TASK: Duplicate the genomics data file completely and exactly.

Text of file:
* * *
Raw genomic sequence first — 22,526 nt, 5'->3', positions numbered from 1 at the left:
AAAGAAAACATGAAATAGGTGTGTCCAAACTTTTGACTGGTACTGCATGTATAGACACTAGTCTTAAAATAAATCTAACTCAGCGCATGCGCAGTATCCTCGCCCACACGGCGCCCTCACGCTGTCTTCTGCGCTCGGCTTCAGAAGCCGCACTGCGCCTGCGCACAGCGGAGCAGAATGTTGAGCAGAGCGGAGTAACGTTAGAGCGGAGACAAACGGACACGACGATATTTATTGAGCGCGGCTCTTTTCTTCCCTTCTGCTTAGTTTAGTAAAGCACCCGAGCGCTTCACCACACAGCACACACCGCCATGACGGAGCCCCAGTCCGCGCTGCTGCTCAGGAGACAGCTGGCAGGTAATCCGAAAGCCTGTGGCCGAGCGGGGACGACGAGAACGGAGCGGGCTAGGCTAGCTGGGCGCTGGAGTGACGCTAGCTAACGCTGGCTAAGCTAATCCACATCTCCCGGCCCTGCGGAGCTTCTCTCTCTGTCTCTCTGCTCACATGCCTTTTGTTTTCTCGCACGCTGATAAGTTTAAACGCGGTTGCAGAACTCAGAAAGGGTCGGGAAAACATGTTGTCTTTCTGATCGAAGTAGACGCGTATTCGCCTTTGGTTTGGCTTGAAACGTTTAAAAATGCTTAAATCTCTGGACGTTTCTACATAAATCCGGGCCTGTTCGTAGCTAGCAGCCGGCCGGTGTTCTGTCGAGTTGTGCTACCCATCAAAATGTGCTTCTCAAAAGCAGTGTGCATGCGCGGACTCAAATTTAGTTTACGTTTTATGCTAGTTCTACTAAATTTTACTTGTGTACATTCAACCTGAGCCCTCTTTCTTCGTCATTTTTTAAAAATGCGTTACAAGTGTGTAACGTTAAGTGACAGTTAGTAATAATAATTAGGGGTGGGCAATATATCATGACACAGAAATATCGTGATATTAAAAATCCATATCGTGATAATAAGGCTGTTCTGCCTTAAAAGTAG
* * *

Raw genomic sequence first — 22,526 nt, 5'->3', positions numbered from 1 at the left:
AAAGAAAACATGAAATAGGTGTGTCCAAACTTTTGACTGGTACTGCATGTATAGACACTAGTCTTAAAATAAATCTAACTCAGCGCATGCGCAGTATCCTCGCCCACACGGCGCCCTCACGCTGTCTTCTGCGCTCGGCTTCAGAAGCCGCACTGCGCCTGCGCACAGCGGAGCAGAATGTTGAGCAGAGCGGAGTAACGTTAGAGCGGAGACAAACGGACACGACGATATTTATTGAGCGCGGCTCTTTTCTTCCCTTCTGCTTAGTTTAGTAAAGCACCCGAGCGCTTCACCACACAGCACACACCGCCATGACGGAGCCCCAGTCCGCGCTGCTGCTCAGGAGACAGCTGGCAGGTAATCCGAAAGCCTGTGGCCGAGCGGGGACGACGAGAACGGAGCGGGCTAGGCTAGCTGGGCGCTGGAGTGACGCTAGCTAACGCTGGCTAAGCTAATCCACATCTCCCGGCCCTGCGGAGCTTCTCTCTCTGTCTCTCTGCTCACATGCCTTTTGTTTTCTCGCACGCTGATAAGTTTAAACGCGGTTGCAGAACTCAGAAAGGGTCGGGAAAACATGTTGTCTTTCTGATCGAAGTAGACGCGTATTCGCCTTTGGTTTGGCTTGAAACGTTTAAAAATGCTTAAATCTCTGGACGTTTCTACATAAATCCGGGCCTGTTCGTAGCTAGCAGCCGGCCGGTGTTCTGTCGAGTTGTGCTACCCATCAAAATGTGCTTCTCAAAAGCAGTGTGCATGCGCGGACTCAAATTTAGTTTACGTTTTATGCTAGTTCTACTAAATTTTACTTGTGTACATTCAACCTGAGCCCTCTTTCTTCGTCATTTTTTAAAAATGCGTTACAAGTGTGTAACGTTAAGTGACAGTTAGTAATAATAATTAGGGGTGGGCAATATATCATGACACAGAAATATCGTGATATTAAAAATCCATATCGTGATAATAAGGCTGTTCTGCCTTAAAAGTAG